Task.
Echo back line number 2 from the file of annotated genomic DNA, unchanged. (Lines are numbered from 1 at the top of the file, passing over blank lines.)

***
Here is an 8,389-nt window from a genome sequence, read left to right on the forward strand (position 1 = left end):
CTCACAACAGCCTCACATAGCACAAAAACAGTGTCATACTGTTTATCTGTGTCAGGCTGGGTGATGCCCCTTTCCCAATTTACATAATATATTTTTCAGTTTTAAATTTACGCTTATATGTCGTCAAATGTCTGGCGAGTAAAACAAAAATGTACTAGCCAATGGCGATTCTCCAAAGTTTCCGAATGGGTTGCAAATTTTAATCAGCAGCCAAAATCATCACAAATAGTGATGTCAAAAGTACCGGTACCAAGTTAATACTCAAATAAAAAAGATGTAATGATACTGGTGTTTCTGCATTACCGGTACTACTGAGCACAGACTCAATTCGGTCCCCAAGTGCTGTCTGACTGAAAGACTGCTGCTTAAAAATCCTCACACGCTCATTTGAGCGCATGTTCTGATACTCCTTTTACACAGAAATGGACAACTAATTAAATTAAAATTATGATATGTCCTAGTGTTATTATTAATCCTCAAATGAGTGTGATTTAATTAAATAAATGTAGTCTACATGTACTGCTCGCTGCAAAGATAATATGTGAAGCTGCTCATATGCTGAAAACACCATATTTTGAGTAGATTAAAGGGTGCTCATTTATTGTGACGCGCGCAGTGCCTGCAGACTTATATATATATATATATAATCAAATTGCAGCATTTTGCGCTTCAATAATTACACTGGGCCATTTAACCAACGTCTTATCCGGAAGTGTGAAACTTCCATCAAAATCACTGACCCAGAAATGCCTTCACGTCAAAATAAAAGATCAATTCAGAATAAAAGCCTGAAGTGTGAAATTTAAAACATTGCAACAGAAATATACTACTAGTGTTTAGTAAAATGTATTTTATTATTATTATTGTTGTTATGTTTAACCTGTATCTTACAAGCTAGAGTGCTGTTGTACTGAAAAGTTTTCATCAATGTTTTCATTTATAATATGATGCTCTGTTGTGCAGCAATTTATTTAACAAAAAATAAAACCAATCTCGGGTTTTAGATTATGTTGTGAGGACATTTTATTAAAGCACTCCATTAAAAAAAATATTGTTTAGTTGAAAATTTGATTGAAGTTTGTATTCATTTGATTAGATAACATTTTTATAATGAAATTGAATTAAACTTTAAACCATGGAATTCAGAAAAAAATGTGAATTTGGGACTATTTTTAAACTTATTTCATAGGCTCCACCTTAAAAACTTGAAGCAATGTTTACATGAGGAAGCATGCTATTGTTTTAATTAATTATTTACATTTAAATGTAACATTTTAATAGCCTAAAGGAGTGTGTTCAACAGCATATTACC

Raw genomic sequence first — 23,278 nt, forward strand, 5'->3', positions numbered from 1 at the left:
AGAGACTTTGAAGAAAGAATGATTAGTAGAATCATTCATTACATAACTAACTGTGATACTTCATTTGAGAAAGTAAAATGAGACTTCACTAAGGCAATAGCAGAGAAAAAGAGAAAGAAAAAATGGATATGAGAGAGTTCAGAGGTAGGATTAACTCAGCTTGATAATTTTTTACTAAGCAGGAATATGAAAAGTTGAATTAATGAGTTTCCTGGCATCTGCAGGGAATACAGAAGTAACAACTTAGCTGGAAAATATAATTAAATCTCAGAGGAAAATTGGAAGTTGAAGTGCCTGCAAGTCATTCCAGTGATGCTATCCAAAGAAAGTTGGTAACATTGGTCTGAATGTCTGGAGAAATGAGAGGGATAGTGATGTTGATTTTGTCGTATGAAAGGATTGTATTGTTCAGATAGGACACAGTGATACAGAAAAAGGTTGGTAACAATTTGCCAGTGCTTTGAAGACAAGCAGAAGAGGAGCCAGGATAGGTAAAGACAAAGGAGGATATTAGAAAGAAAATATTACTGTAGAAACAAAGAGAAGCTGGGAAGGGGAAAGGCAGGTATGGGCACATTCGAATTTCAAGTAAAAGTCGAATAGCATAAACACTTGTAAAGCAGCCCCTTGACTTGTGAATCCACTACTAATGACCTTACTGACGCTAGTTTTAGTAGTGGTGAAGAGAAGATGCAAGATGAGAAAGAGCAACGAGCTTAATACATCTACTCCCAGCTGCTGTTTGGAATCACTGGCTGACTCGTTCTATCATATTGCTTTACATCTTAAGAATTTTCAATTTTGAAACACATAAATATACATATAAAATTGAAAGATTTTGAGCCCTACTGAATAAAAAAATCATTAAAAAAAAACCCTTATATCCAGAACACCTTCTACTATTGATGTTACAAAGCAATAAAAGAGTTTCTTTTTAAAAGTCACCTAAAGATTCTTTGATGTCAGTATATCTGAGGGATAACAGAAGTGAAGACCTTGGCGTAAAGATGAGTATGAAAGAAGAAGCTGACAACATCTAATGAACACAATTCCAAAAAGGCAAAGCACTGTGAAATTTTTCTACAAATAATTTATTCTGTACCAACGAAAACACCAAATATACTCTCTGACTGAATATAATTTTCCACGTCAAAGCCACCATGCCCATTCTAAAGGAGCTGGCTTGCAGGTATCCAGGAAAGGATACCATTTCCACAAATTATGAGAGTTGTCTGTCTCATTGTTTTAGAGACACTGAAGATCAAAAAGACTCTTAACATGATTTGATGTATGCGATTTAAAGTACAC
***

CTCACAACAGCCTCACATAGCACAAAAACAGTGTCATACTGTTTATCTGTGTCAGGCTGGGTGATGCCCCTTTCCCAATTTACATAATATATTTTTCAGTTTTAAATTTACGCTTATATGTCGTCAAATGTCTGGCGAGTAAAACAAAAATGTACTAGCCAATGGCGATTCTCCAAAGTTTCCGAATGGGTTGCAAATTTTAATCAGCAGCCAAAATCATCACAAATAGTGATGTCAAAAGTACCGGTACCAAGTTAATACTCAAATAAAAAAGATGTAATGATACTGGTGTTTCTGCATTACCGGTACTACTGAGCACAGACTCAATTCGGTCCCCAAGTGCTGTCTGACTGAAAGACTGCTGCTTAAAAATCCTCACACGCTCATTTGAGCGCATGTTCTGATACTCCTTTTACACAGAAATGGACAACTAATTAAATTAAAATTATGATATGTCCTAGTGTTATTATTAATCCTCAAATGAGTGTGATTTAATTAAATAAATGTAGTCTACATGTACTGCTCGCTGCAAAGATAATATGTGAAGCTGCTCATATGCTGAAAACACCATATTTTGAGTAGATTAAAGGGTGCTCATTTATTGTGACGCGCGCAGTGCCTGCAGACTTATATATATATATATATAATCAAATTGCAGCATTTTGCGCTTCAATAATTACACTGGGCCATTTAACCAACGTCTTATCCGGAAGTGTGAAACTTCCATCAAAATCACTGACCCAGAAATGCCTTCACGTCAAAATAAAAGATCAATTCAGAATAAAAGCCTGAAGTGTGAAATTTAAAACATTGCAACAGAAATATACTACTAGTGTTTAGTAAAATGTATTTTATTATTATTATTGTTGTTATGTTTAACCTGTATCTTACAAGCTAGAGTGCTGTTGTACTGAAAAGTTTTCATCAATGTTTTCATTTATAATATGATGCTCTGTTGTGCAGCAATTTATTTAACAAAAAATAAAACCAATCTCGGGTTTTAGATTATGTTGTGAGGACATTTTATTAAAGCACTCCATTAAAAAAAATATTGTTTAGTTGAAAATTTGATTGAAGTTTGTATTCATTTGATTAGATAACATTTTTATAATGAAATTGAATTAAACTTTAAACCATGGAATTCAGAAAAAAATGTGAATTTGGGACTATTTTTAAACTTATTTCATAGGCTCCACCTTAAAAACTTGAAGCAATGTTTACATGAGGAAGCATGCTATTGTTTTAATTAATTATTTACATTTAAATGTAACATTTTAATAGCCTAAAGGAGTGTGTTCAACAGCATATTACC